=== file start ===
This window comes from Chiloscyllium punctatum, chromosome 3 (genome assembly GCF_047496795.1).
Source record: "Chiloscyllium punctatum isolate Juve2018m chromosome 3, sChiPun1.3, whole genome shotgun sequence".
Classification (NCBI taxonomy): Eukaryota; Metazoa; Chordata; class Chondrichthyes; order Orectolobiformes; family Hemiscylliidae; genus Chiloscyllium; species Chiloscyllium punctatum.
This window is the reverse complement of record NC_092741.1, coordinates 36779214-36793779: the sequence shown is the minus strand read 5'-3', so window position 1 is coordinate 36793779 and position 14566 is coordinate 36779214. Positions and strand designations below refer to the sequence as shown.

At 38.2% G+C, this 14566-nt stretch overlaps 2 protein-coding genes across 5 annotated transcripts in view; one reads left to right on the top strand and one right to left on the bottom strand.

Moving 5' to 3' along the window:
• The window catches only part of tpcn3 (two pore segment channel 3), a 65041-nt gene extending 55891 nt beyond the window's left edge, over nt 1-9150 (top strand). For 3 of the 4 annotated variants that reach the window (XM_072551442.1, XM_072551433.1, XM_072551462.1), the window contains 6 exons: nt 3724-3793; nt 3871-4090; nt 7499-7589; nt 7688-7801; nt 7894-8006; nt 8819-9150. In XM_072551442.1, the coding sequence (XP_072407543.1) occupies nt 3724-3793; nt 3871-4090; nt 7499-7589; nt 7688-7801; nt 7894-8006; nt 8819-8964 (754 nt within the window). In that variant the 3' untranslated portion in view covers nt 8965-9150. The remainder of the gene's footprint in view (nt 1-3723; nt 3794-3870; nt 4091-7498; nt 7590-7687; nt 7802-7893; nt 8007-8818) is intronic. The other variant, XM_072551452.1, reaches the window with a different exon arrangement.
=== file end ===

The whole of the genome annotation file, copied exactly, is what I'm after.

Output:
This window comes from Chiloscyllium punctatum, chromosome 3 (genome assembly GCF_047496795.1).
Source record: "Chiloscyllium punctatum isolate Juve2018m chromosome 3, sChiPun1.3, whole genome shotgun sequence".
Classification (NCBI taxonomy): Eukaryota; Metazoa; Chordata; class Chondrichthyes; order Orectolobiformes; family Hemiscylliidae; genus Chiloscyllium; species Chiloscyllium punctatum.
This window is the reverse complement of record NC_092741.1, coordinates 36779214-36793779: the sequence shown is the minus strand read 5'-3', so window position 1 is coordinate 36793779 and position 14566 is coordinate 36779214. Positions and strand designations below refer to the sequence as shown.

At 38.2% G+C, this 14566-nt stretch overlaps 2 protein-coding genes across 5 annotated transcripts in view; one reads left to right on the top strand and one right to left on the bottom strand.

Moving 5' to 3' along the window:
• The window catches only part of tpcn3 (two pore segment channel 3), a 65041-nt gene extending 55891 nt beyond the window's left edge, over nt 1-9150 (top strand). For 3 of the 4 annotated variants that reach the window (XM_072551442.1, XM_072551433.1, XM_072551462.1), the window contains 6 exons: nt 3724-3793; nt 3871-4090; nt 7499-7589; nt 7688-7801; nt 7894-8006; nt 8819-9150. In XM_072551442.1, the coding sequence (XP_072407543.1) occupies nt 3724-3793; nt 3871-4090; nt 7499-7589; nt 7688-7801; nt 7894-8006; nt 8819-8964 (754 nt within the window). In that variant the 3' untranslated portion in view covers nt 8965-9150. The remainder of the gene's footprint in view (nt 1-3723; nt 3794-3870; nt 4091-7498; nt 7590-7687; nt 7802-7893; nt 8007-8818) is intronic. The other variant, XM_072551452.1, reaches the window with a different exon arrangement.